Hindsight is 20/20: Investing in renter’s insurance, a requirement when renting in France

Renting an apartment or house in France means that you are absolutely required to invest in renter’s insurance, aka assurance d’habitation. When I first encountered this, I was severely confused, because back home in the United States even though renter’s insurance does exist, it is not required and most people don’t invest in it. However, it is a legal obligation in France if you are renting. Also, some places might not even let you sign a lease until you can prove that you have insurance or that you plan to get insurance.

It covers fires, accidents, water damage, break-ins, and responsabilité civile. La responsabilité civile, the civil responsibility, policy is a policy that exists in France to cover you if you cause harm to anyone or their belongings. So, if you accidentally break someone’s window because you thought it would be fun to throw around a ball at someone’s party, then you’re covered.

I was severely confused as to 1) what this is and 2) why it even exists. I have no idea why it exists in the first place, but it is required. It’s usually covered in your renter’s insurance though.

So, you need to invest in a renter’s insurance policy. Don’t worry. This is actually a lot easier than it appears.

You can get your insurance through a couple of places.

1. Through your bank – Because the assurance d’habitation is required in France, most banks offer it, and it is usually rather cheap as well, depending on where you live. So, depending on which bank you decide to open an account with, you should be able to get insurance from them. I have an account with Crédit Mutuel, and I pay less than 5€ a month for my insurance. I did have to pay an 11€ fee just to have the insurance, but it shouldn’t be that much every month. Even if it was though, that is still extremely cheap.

You will most likely have to sign a contract for a year of coverage, however, when you close your bank account, you should be able to close your insurance account without being charged the rest of the contract if you say that the reason is that you are moving out of your house/apartment.

I chose to go with my bank because my monthly payments just come straight out of my bank account automatically. So, I don’t have to worry about remembering to pay it.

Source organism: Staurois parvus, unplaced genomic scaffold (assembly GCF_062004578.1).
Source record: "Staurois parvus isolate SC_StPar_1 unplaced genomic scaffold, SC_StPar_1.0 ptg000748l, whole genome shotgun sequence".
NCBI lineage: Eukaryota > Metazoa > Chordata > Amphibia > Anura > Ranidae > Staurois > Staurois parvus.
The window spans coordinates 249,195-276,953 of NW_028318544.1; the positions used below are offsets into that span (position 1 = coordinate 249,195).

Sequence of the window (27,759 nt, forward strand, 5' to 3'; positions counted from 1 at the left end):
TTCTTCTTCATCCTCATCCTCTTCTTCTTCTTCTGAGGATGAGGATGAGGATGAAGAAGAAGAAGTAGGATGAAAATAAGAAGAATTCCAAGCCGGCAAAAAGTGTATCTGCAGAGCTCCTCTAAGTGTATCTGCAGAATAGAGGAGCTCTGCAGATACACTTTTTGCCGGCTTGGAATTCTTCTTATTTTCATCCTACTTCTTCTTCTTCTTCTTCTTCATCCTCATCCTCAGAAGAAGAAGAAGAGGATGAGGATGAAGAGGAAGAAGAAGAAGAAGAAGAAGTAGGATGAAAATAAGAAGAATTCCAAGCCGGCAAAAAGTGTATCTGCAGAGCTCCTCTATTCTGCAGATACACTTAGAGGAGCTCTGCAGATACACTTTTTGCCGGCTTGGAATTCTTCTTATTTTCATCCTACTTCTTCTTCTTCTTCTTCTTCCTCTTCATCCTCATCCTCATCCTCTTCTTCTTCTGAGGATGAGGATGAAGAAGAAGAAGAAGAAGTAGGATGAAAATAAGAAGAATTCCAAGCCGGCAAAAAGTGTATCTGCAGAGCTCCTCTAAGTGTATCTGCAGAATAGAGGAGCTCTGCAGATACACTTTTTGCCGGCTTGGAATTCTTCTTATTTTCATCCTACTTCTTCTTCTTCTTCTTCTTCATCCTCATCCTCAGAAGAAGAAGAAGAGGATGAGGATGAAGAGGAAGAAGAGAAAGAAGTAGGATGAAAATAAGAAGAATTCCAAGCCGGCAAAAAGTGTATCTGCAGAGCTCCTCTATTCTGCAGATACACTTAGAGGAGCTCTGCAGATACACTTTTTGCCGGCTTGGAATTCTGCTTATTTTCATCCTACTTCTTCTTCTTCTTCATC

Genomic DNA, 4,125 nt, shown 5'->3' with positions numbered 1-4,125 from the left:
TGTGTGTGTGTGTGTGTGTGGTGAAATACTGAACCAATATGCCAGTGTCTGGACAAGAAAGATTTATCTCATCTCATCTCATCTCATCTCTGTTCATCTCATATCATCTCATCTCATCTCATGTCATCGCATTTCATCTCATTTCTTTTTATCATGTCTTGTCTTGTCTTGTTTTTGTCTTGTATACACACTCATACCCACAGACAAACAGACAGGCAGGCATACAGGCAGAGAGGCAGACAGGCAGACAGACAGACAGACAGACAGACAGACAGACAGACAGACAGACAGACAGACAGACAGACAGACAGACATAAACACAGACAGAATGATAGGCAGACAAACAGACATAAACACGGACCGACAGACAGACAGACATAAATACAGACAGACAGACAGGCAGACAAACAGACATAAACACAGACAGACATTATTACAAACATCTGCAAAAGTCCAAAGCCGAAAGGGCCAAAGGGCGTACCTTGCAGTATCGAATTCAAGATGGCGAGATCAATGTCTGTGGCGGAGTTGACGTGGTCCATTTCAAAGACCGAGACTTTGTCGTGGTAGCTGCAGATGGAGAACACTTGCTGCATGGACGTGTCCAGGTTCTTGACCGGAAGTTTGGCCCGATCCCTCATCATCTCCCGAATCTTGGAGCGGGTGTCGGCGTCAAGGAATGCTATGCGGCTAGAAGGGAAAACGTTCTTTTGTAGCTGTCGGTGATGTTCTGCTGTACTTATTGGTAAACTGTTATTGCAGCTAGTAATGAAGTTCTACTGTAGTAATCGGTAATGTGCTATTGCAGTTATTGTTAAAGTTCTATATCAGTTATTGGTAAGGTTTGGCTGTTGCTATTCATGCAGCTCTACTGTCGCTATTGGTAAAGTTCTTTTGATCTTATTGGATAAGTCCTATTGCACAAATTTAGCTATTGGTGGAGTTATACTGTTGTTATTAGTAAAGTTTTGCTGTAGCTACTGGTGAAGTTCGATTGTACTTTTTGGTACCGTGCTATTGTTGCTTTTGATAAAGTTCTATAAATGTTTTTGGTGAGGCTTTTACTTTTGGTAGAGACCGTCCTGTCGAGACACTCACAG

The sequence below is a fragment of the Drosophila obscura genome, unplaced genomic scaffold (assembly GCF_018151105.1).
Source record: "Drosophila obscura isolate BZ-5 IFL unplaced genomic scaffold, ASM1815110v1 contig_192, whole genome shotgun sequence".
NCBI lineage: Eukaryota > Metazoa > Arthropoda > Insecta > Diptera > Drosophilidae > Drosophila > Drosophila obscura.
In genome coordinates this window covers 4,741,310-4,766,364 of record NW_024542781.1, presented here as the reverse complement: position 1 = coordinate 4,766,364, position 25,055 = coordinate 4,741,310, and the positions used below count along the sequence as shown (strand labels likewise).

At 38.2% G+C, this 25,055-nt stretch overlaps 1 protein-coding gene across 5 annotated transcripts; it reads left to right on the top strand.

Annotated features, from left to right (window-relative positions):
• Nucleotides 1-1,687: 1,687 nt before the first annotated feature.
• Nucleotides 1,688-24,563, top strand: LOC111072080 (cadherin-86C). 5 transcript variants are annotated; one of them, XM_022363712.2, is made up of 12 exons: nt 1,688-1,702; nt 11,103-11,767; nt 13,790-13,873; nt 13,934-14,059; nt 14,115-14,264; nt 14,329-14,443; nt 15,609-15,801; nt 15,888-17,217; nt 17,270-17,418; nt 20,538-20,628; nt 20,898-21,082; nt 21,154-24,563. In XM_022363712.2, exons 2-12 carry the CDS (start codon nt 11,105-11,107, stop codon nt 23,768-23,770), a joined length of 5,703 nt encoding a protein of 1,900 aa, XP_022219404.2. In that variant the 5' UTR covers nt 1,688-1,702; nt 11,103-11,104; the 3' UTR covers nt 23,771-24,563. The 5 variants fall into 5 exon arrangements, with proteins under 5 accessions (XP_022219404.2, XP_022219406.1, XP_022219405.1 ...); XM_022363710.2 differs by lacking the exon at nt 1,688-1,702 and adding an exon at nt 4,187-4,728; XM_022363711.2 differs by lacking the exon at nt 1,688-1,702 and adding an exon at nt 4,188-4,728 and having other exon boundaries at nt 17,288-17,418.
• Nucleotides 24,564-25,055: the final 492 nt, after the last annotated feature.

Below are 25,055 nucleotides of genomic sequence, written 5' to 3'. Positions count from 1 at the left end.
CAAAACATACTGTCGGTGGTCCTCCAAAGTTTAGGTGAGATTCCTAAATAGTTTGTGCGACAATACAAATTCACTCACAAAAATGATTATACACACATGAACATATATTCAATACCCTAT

2. Through private companies – Since I went through my bank for my insurance policy, I am unaware of any specific private companies that may offer this. If you will be a TAPIF assistant, then I’m sure your référent will be able to point you in the right direction or you can google it. As I’ve said throughout many of posts in this series, Google is your friend.

The price you pay for insurance will vary according to the city you live and where you live, whether it’s a house or an apartment, how big it is, etc.

You should also look at the specifics for the length of the contract and what will be required of you if you break contract, such as when you leave the country after 7 months of the one-year contract.

 

Overall, I think the simplest option is getting insurance through your bank since it is rather cheap and automatic, but it is definitely up to personal preference and needs. So, do your research and choose the best option for you.

 

Getting renter’s insurance is actually one of the least complicated parts of the whole process of moving to France. I can assure you of that. So, have confidence and good luck!

 

 

6 thoughts on “Hindsight is 20/20: Investing in renter’s insurance, a requirement when renting in France

  1. If looking for private insurance (not from your bank) search for “assurance d’habitation jeune actif” to find really inexpensive plans. I paid about 70€ for a plan that covered me the entire year!

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    1. You had never been asked for it? I live in a foyer, and I wasn’t allowed to move in until I had renter’s insurance.

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